Active filter 620 includes three series resistors 622, 624, 626 coupled between terminal 618 and the noninverting input terminal, pin 3, of an amplifier 628. The output terminal, pin 6, of amplifier 628 is coupled through a feedback resistor 630 to the inverting input terminal, pin 2, thereof. Coupled between the junction of resistors 622, 624 and ground are a capacitor 632 and a Zener diode 634, the anode of which is grounded. A capacitor 636 is coupled between pin 3 and ground. A capacitor 638 is coupled between pin 6 and the junction of resistors 624, 626. Pin 2 is coupled to ground through a resistor 640. An indicator circuit 642 including a transistor-controlled LED provides a visual indication of the presence of signal at the output terminal of amplifier 628 of filter 620.

The output terminal, pin 6, of amplifier 628 is coupled through a resistor 644 to the inverting input terminal, pin 6, of an amplifier 646 in fixed difference circuit 44. The non-inverting input terminal, pin 5, of amplifier 646 is coupled through a resistor 648 to ground. The output terminal, pin 7, of amplifier 646 is coupled through a feedback resistor 650 to pin 6 thereof.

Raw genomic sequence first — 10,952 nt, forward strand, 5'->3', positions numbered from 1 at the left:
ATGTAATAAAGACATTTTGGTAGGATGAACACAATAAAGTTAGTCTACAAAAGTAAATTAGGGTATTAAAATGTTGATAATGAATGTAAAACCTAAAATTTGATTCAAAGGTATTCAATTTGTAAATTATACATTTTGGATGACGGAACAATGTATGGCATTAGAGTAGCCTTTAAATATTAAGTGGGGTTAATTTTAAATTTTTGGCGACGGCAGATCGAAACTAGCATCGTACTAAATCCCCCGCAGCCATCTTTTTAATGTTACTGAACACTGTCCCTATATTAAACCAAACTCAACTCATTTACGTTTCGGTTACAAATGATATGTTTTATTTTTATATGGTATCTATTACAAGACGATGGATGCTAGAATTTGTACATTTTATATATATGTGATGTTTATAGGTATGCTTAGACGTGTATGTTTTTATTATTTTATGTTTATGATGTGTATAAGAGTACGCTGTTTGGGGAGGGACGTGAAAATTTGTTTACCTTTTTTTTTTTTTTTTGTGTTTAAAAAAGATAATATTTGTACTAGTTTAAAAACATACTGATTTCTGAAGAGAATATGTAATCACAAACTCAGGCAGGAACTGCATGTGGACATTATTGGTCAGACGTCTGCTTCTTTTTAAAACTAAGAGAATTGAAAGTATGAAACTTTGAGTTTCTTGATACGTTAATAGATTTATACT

The output terminal, pin 6, of amplifier 628 is further coupled through two series resistors 652, 654 to a manually switched resistance matrix 655. Matrix 655 includes a set of eight selectively actuable switches 656-670. Eight serially coupled resistors 672-686 are coupled between ground at one terminal of resistor 686 and one terminal of a resistor 688, which is joined to a terminal of resistor 672. The remaining terminal of resistor 688 is grounded. The remaining terminal of switch 656 is coupled to the junction of resistors 672, 688. This junction is also coupled through a resistor 690 to plus 15 volts. The remaining terminal of switch 658 is coupled to the junction of resistors 672, 674. The remaining terminal of switch 660 is coupled to the junction of resistors 674, 676. The remaining terminal of switch 662 is coupled to the junction of resistors 676, 678. The remaining terminal of switch 664 is coupled to the junction of resistors 678, 680. The remaining terminal of switch 666 is coupled to the junction of resistors 680, 682. The remaining terminal of switch 668 is coupled to the junction of resistors 682, 684. The remaining terminal of switch 670 is coupled to the junction of resistors 684 and 686.